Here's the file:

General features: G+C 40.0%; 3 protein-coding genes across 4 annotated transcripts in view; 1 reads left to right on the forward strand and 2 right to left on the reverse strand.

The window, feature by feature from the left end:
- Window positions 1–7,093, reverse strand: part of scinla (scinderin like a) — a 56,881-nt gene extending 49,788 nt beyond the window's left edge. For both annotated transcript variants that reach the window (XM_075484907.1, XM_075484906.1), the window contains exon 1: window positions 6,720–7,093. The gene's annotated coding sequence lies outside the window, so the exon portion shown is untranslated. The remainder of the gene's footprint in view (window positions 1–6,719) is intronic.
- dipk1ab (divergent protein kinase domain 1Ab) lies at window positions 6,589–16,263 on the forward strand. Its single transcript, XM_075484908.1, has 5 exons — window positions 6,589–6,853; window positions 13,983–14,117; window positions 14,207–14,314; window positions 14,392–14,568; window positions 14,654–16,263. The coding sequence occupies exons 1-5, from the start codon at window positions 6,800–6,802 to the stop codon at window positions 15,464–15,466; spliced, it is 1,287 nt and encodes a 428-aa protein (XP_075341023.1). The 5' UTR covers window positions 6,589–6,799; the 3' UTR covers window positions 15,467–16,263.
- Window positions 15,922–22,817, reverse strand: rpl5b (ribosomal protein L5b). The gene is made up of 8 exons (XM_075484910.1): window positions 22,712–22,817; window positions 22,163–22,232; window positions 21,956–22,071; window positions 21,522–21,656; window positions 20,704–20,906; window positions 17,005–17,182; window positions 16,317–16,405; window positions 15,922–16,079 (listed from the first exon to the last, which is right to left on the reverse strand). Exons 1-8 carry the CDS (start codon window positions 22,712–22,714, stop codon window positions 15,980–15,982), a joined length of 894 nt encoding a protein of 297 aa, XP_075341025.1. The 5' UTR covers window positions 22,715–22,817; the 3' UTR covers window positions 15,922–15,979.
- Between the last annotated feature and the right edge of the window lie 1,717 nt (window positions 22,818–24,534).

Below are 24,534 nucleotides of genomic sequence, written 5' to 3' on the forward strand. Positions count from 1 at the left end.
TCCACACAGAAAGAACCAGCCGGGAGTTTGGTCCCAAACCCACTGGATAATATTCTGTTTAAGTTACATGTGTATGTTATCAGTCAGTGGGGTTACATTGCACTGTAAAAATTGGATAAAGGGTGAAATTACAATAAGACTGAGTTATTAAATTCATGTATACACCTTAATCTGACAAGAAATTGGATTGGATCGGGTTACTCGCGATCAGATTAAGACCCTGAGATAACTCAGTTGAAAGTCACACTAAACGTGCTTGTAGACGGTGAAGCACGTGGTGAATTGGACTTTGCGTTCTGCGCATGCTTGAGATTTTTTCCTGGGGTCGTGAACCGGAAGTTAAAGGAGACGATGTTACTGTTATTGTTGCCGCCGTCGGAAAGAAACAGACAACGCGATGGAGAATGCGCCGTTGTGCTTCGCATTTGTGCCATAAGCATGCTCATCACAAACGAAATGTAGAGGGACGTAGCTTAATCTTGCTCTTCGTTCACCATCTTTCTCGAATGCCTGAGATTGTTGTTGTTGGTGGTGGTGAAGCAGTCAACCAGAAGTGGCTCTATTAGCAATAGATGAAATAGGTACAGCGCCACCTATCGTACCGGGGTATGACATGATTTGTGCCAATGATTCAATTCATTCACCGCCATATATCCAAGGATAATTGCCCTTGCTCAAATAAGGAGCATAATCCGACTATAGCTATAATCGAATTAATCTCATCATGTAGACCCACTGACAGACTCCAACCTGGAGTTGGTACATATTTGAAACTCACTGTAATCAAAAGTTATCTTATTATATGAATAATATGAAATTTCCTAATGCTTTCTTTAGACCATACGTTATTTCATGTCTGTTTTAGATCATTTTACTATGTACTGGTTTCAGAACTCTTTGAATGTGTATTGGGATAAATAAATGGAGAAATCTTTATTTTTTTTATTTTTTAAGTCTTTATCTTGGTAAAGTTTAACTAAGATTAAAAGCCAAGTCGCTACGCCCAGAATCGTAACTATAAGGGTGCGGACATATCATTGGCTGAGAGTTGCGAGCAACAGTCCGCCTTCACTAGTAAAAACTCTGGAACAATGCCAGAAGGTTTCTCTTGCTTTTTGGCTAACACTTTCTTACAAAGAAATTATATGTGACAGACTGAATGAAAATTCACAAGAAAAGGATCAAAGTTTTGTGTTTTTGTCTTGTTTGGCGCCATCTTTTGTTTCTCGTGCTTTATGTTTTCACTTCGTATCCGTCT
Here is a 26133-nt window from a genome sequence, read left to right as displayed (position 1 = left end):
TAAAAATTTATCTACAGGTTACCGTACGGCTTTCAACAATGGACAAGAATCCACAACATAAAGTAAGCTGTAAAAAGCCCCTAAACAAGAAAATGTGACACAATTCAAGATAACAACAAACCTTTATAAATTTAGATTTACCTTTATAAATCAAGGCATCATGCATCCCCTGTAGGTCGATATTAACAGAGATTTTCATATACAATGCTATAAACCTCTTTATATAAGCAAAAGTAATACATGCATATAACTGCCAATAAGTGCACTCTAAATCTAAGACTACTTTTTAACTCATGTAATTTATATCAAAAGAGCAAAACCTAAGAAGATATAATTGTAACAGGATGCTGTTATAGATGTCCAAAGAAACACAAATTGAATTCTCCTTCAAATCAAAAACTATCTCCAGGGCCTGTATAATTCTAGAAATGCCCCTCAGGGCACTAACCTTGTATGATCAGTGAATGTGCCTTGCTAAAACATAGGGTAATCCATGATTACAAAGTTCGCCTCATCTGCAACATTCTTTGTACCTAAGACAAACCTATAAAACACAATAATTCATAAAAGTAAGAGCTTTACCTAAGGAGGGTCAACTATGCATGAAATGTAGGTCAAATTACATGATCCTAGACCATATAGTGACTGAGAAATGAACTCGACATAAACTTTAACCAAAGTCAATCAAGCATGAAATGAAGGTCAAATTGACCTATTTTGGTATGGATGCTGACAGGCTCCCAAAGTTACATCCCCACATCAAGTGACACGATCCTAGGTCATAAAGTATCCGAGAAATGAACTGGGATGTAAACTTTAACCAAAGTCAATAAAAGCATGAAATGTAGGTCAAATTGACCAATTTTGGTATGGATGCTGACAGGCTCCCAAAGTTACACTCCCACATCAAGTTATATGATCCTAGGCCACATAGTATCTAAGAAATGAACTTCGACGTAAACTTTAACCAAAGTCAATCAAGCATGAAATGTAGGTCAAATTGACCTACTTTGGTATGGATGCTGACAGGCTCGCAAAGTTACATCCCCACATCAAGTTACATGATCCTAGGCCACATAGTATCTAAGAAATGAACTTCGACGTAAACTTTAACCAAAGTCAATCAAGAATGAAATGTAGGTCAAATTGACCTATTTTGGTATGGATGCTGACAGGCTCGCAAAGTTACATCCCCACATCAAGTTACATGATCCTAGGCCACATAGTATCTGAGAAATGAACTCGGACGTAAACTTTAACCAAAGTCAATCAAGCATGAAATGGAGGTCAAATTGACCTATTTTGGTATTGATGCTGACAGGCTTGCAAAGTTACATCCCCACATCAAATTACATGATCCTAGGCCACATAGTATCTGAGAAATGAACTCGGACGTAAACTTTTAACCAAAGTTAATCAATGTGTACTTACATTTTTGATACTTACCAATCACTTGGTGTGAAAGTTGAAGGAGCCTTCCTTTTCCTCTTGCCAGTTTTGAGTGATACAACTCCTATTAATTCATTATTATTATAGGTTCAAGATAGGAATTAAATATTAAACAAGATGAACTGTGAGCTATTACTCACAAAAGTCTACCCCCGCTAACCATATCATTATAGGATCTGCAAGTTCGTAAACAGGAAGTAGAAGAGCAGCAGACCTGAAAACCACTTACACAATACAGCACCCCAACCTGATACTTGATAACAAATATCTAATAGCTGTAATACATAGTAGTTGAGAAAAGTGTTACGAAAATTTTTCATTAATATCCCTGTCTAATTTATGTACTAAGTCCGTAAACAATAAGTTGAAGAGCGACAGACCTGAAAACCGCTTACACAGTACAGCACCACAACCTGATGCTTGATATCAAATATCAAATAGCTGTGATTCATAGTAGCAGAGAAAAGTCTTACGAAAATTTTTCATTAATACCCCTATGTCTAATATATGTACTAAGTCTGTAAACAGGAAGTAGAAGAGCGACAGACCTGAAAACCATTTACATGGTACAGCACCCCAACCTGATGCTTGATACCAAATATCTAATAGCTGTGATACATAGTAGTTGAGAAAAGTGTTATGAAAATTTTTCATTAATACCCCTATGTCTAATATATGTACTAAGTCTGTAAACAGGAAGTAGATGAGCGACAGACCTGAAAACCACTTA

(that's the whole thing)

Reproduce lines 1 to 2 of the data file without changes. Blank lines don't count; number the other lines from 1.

General features: G+C 40.0%; 3 protein-coding genes across 4 annotated transcripts in view; 1 reads left to right on the forward strand and 2 right to left on the reverse strand.

The window, feature by feature from the left end: